Callaway said of McNeil's approach to be able to keep getting big hits, "First and foremost, he touches the ball, right, he just touches it. He got behind, the kid (Moronta) made some really good pitches at 97, and he just nicked them and fouled them back, fouled them back, and then he gets one that probably isn't quite as executed and he hits it off the end for an RBI single. So it's really just about touching the ball sometimes, and that's what he does the best."
Tony Watson came in to face the Mets' third pinch-hitter of the seventh inning, J.D. Davis, who hit into a double play to end the inning.
With Wheeler pinch-hit for in the seventh, his day was done (7 innings pitched, 3 hits, 3 earned runs, 1 walk, 6 strikeouts), Seth Lugo came on for the Mets in the eighth and retired the Giants in order.
The Giants turned to Mark Melancon for the bottom of the eighth, and he allowed a single to Alonso before getting Conforto to ground into a force out.
Frazier was up next, and he hit one to left field that looked like a routine fly ball, but kept going, deep into the seats for a two-run homer to make it 5-3 Mets.
Callaway said of what he saw on Frazier's blast, "Anytime they take a swing out on their front leg and almost their back knee on the ground, you don't anticipate that it's going out. You usually read the swing and then it just kept on going. Looked like Frazier knew it was gone, you know he's hit so many like that, so he was aware that it was gone, but we were like 'get in the gap, get in the gap' and it goes over the fence. He's got raw power."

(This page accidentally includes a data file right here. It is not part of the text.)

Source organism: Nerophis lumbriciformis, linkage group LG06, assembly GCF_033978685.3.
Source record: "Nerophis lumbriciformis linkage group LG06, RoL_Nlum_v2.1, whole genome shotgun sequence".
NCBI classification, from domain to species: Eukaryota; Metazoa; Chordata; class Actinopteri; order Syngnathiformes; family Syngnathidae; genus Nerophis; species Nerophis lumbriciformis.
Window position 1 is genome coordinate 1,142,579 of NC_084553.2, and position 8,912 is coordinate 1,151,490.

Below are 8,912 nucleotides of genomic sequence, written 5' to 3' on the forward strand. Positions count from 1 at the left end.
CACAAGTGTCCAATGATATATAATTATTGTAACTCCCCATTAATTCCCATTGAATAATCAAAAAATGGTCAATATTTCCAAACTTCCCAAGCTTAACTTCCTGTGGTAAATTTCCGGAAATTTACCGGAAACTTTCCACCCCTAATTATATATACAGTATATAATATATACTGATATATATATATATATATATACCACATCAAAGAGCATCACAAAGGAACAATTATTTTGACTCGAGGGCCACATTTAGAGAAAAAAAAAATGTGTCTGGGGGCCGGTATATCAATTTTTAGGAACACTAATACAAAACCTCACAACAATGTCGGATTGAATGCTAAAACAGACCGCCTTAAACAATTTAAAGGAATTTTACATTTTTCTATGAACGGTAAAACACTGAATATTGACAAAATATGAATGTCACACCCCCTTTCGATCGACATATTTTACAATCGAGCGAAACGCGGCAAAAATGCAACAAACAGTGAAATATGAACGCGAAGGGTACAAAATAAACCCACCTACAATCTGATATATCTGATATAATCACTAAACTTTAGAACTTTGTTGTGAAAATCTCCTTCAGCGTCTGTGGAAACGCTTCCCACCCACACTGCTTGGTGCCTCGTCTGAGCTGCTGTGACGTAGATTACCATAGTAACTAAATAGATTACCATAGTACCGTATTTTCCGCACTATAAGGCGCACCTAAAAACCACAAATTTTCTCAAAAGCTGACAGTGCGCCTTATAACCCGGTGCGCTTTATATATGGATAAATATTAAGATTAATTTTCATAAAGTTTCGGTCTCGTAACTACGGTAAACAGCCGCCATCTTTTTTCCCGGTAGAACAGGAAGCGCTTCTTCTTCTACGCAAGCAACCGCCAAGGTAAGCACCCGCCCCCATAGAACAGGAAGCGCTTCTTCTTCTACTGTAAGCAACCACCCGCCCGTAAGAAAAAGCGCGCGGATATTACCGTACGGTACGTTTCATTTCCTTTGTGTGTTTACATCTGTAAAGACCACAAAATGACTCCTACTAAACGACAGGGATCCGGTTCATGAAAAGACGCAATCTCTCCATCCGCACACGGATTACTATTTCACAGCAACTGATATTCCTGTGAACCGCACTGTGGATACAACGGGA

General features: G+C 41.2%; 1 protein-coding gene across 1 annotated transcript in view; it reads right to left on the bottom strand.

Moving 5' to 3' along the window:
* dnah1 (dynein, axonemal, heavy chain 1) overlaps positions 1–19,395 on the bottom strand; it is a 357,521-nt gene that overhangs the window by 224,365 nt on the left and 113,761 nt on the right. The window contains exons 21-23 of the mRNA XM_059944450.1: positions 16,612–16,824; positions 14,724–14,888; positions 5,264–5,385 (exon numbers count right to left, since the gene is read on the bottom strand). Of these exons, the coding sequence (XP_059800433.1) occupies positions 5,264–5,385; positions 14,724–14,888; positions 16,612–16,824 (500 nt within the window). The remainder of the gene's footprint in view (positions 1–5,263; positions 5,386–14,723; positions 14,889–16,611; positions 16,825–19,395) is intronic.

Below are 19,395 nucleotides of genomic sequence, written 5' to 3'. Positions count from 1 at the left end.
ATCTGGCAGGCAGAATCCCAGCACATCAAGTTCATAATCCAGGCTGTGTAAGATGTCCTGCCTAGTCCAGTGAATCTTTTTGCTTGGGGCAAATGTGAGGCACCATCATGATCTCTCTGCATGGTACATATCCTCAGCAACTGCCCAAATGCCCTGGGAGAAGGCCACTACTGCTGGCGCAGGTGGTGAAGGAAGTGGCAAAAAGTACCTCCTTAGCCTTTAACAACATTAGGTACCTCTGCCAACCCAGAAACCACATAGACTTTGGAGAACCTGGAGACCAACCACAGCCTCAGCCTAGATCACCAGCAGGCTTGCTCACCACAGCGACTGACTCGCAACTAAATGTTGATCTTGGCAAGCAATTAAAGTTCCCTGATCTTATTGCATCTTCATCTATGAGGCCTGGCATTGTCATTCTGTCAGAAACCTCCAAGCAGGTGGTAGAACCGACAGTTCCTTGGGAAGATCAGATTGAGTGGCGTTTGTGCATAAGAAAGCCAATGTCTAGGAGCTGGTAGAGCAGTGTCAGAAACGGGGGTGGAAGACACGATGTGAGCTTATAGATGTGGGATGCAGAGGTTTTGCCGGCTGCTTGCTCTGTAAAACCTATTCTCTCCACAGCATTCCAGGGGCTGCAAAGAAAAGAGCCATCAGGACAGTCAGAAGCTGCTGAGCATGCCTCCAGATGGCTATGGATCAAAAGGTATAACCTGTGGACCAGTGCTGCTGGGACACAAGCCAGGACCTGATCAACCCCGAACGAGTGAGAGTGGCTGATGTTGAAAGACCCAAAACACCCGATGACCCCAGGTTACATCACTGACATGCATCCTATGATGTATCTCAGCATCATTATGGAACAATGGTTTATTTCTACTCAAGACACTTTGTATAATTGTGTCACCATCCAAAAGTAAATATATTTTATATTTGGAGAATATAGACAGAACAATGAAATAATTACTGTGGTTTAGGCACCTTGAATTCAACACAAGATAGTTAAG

The Mets kept it going against Melancon as Hechavarria singled and came home on a double from Lagares, and even ran through a stop sign from third base coach Gary DiSarcina. Hehavarria made the right call, as the ball was still in the left field corner as he rounded third and he had a head of steam and made it with ease.
Lagares scored on a single by McNeil, who had RBI singles in consecutive innings, and the Mets were up 7-3 heading into the ninth.
Jeurys Familia, who has had a rough go of late and was greeted by boos, came on for the ninth and he retired San Francisco in order, which included strikeouts of Brandon Belt and Stephen Vogt.
Callaway said of bringing Familia in for a "non-pressure situation," with a four-run lead, "That's the opportunity we were looking for for him. I wanted it to be with a lead because there's still pressure there because if he doesn't get outs, we have to get Edwin (Diaz) up and get him in the game. There's still some pressure there, but he did a great job. He was relaxed, he kept his head on the target. He and Dave (Eiland, Mets pitching coach) have been working really hard on a number of things, and it looked like it paid off today. He was very under control, he was throwing the ball over the plate, his head was more in line like we need to see from him, and he went out in a big situation. You know, most teams use their closer in that situation, right? Up four, you use your closer because you might have to get your closer up and going, so you might as well put him in. He did a great job in that scenario."